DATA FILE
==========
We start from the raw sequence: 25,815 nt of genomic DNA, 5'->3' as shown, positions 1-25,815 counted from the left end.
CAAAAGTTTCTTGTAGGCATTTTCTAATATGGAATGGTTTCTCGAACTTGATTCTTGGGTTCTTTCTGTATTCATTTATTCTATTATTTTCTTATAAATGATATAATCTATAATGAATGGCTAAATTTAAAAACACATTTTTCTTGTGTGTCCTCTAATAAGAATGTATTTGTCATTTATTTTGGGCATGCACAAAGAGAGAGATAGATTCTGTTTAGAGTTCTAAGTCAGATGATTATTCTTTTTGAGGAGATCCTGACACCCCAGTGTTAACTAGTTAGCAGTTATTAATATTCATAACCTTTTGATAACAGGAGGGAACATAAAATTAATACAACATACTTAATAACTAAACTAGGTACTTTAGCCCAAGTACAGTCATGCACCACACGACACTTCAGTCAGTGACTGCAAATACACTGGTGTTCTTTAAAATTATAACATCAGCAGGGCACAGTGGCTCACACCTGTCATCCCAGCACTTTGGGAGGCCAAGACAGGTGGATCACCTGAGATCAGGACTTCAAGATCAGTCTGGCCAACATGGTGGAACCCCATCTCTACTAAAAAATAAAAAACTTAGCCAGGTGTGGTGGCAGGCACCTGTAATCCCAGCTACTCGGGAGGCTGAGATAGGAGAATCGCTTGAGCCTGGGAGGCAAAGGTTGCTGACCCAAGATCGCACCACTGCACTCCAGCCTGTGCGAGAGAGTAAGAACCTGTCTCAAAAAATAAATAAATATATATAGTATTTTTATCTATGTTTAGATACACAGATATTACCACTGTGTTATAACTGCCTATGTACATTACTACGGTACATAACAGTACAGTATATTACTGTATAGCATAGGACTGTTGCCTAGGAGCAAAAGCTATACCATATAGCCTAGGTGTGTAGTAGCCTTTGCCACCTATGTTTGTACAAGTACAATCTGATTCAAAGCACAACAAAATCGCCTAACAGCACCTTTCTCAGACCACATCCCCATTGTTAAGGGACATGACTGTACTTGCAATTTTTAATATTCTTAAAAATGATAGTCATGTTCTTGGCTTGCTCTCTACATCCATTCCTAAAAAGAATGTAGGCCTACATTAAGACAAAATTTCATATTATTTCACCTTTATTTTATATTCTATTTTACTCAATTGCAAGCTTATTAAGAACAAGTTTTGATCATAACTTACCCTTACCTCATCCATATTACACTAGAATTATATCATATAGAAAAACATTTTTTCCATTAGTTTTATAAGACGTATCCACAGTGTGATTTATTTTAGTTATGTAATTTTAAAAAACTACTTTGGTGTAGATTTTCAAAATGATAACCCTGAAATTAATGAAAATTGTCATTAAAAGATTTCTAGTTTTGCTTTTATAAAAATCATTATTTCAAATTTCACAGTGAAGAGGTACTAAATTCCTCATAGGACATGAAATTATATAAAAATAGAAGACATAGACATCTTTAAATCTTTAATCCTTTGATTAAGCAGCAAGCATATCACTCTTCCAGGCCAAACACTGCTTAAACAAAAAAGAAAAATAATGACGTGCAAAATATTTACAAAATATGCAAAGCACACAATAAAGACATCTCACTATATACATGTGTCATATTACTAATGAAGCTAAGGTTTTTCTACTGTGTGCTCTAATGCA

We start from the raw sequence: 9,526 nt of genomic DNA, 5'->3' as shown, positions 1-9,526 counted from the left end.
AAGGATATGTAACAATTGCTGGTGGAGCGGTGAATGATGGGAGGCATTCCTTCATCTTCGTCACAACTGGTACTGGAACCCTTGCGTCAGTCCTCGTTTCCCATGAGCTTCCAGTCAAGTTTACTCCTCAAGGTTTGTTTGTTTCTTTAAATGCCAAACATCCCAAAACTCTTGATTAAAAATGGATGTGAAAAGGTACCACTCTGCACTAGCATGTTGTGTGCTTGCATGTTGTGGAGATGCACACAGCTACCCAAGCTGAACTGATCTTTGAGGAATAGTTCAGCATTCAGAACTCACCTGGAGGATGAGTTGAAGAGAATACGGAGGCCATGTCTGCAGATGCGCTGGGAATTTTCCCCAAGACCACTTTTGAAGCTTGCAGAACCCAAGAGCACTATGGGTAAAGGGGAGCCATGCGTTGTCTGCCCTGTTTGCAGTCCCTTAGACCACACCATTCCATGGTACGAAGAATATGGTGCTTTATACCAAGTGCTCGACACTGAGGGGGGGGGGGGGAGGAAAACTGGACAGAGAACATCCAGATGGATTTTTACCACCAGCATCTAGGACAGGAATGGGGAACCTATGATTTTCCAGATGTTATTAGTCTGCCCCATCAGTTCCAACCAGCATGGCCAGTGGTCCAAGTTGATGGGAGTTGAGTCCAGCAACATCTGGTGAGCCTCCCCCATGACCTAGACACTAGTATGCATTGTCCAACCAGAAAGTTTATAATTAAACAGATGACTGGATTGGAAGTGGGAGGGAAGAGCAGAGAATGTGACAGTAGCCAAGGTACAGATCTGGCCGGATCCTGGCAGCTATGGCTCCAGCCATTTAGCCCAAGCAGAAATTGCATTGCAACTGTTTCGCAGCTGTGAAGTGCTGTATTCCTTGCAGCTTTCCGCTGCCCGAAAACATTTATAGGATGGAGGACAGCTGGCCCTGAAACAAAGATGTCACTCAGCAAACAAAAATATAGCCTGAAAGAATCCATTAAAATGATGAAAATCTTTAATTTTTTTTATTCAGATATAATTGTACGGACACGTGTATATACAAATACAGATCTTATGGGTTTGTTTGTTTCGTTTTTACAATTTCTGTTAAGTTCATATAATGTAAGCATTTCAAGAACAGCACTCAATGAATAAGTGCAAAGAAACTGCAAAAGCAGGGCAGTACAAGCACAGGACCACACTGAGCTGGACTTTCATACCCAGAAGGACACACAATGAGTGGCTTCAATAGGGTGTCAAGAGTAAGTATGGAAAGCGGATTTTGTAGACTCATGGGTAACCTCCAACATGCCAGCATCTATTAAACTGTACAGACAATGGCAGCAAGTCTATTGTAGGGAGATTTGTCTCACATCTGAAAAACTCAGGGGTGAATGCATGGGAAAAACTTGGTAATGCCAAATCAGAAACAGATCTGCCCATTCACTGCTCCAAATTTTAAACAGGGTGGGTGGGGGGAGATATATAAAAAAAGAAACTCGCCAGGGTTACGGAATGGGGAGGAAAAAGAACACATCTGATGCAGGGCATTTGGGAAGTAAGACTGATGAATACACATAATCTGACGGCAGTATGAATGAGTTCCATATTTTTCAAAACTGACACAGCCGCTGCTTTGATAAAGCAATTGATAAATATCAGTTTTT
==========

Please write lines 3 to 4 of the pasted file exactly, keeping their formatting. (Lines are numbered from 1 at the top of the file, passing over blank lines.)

We start from the raw sequence: 9,526 nt of genomic DNA, 5'->3' as shown, positions 1-9,526 counted from the left end.
AAGGATATGTAACAATTGCTGGTGGAGCGGTGAATGATGGGAGGCATTCCTTCATCTTCGTCACAACTGGTACTGGAACCCTTGCGTCAGTCCTCGTTTCCCATGAGCTTCCAGTCAAGTTTACTCCTCAAGGTTTGTTTGTTTCTTTAAATGCCAAACATCCCAAAACTCTTGATTAAAAATGGATGTGAAAAGGTACCACTCTGCACTAGCATGTTGTGTGCTTGCATGTTGTGGAGATGCACACAGCTACCCAAGCTGAACTGATCTTTGAGGAATAGTTCAGCATTCAGAACTCACCTGGAGGATGAGTTGAAGAGAATACGGAGGCCATGTCTGCAGATGCGCTGGGAATTTTCCCCAAGACCACTTTTGAAGCTTGCAGAACCCAAGAGCACTATGGGTAAAGGGGAGCCATGCGTTGTCTGCCCTGTTTGCAGTCCCTTAGACCACACCATTCCATGGTACGAAGAATATGGTGCTTTATACCAAGTGCTCGACACTGAGGGGGGGGGGGGGAGGAAAACTGGACAGAGAACATCCAGATGGATTTTTACCACCAGCATCTAGGACAGGAATGGGGAACCTATGATTTTCCAGATGTTATTAGTCTGCCCCATCAGTTCCAACCAGCATGGCCAGTGGTCCAAGTTGATGGGAGTTGAGTCCAGCAACATCTGGTGAGCCTCCCCCATGACCTAGACACTAGTATGCATTGTCCAACCAGAAAGTTTATAATTAAACAGATGACTGGATTGGAAGTGGGAGGGAAGAGCAGAGAATGTGACAGTAGCCAAGGTACAGATCTGGCCGGATCCTGGCAGCTATGGCTCCAGCCATTTAGCCCAAGCAGAAATTGCATTGCAACTGTTTCGCAGCTGTGAAGTGCTGTATTCCTTGCAGCTTTCCGCTGCCCGAAAACATTTATAGGATGGAGGACAGCTGGCCCTGAAACAAAGATGTCACTCAGCAAACAAAAATATAGCCTGAAAGAATCCATTAAAATGATGAAAATCTTTAATTTTTTTTATTCAGATATAATTGTACGGACACGTGTATATACAAATACAGATCTTATGGGTTTGTTTGTTTCGTTTTTACAATTTCTGTTAAGTTCATATAATGTAAGCATTTCAAGAACAGCACTCAATGAATAAGTGCAAAGAAACTGCAAAAGCAGGGCAGTACAAGCACAGGACCACACTGAGCTGGACTTTCATACCCAGAAGGACACACAATGAGTGGCTTCAATAGGGTGTCAAGAGTAAGTATGGAAAGCGGATTTTGTAGACTCATGGGTAACCTCCAACATGCCAGCATCTATTAAACTGTACAGACAATGGCAGCAAGTCTATTGTAGGGAGATTTGTCTCACATCTGAAAAACTCAGGGGTGAATGCATGGGAAAAACTTGGTAATGCCAAATCAGAAACAGATCTGCCCATTCACTGCTCCAAATTTTAAACAGGGTGGGTGGGGGGAGATATATAAAAAAAGAAACTCGCCAGGGTTACGGAATGGGGAGGAAAAAGAACACATCTGATGCAGGGCATTTGGGAAGTAAGACTGATGAATACACATAATCTGACGGCAGTATGAATGAGTTCCATATTTTTCAAAACTGACACAGCCGCTGCTTTGATAAAGCAATTGATAAATATCAGTTTTT